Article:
Volatility And Correlation Dynamics Of The Mainland Chinese And Hong Kong Stock Markets: Evidence From The A-, B-, H- And Red Chip Markets
Faculty of Business and Law
School of Business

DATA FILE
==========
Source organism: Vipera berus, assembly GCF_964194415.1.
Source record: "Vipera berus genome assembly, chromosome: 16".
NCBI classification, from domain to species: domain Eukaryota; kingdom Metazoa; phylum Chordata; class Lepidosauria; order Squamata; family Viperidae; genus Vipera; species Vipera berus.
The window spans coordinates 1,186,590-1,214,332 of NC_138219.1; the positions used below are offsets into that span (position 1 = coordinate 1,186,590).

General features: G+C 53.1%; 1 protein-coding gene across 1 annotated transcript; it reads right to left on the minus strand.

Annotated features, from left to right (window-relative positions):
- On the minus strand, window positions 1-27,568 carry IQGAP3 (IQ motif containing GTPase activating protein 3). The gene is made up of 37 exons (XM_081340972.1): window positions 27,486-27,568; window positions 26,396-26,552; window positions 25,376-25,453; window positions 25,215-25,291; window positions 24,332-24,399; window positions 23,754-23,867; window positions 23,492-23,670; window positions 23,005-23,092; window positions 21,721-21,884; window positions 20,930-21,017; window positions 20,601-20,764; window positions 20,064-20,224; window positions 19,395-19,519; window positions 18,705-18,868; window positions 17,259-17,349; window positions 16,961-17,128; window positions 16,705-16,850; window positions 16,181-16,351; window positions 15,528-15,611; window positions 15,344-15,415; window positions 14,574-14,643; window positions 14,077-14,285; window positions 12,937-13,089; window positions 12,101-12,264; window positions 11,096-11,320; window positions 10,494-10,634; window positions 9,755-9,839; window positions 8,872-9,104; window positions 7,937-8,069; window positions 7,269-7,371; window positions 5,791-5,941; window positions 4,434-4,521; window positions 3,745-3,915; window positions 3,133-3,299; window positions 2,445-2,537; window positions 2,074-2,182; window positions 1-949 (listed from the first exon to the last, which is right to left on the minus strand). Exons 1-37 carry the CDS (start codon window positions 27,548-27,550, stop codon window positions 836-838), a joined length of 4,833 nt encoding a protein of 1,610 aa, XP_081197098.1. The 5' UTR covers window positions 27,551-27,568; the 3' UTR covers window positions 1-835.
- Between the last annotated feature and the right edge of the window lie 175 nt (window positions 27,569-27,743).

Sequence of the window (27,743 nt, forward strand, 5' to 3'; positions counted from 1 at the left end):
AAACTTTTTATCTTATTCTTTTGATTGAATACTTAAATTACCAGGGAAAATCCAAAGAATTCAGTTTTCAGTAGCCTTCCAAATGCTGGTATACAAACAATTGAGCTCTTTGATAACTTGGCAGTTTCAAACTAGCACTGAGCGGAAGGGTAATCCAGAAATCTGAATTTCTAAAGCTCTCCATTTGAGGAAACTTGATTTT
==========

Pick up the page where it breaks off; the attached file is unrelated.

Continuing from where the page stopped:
This article examines the volatility dynamics of the mainland Chinese stock markets (Shanghai A- and B-shares, Shenzhen A- and B-shares, H-shares, and red chips) by employing the daily returns data from 1993 to 2012 and a multivariate volatility framework that incorporates the features of asymmetries, persistence, and time-varying correlations, which are typically observed in stock markets of developed economies. Our results indicate that, unlike the Shenzhen and Shanghai A-share markets, the B-share, H-share and red chip markets do not exhibit significant asymmetric volatility (leverage effect). Furthermore, return volatility in the A-share markets is relatively more volatile than the others before 1997 and becomes more stable afterward. In addition, there is strong evidence of volatility persistence in all the markets, and this finding is robust to changes in model specification. The Chinese stock markets apparently share a common degree of persistence (fractional integration) in volatility. Moreover, the conditional correlations are significantly time-varying and are strengthening over time, especially after 2002. These findings have important implications for hedging and portfolio management and diversification.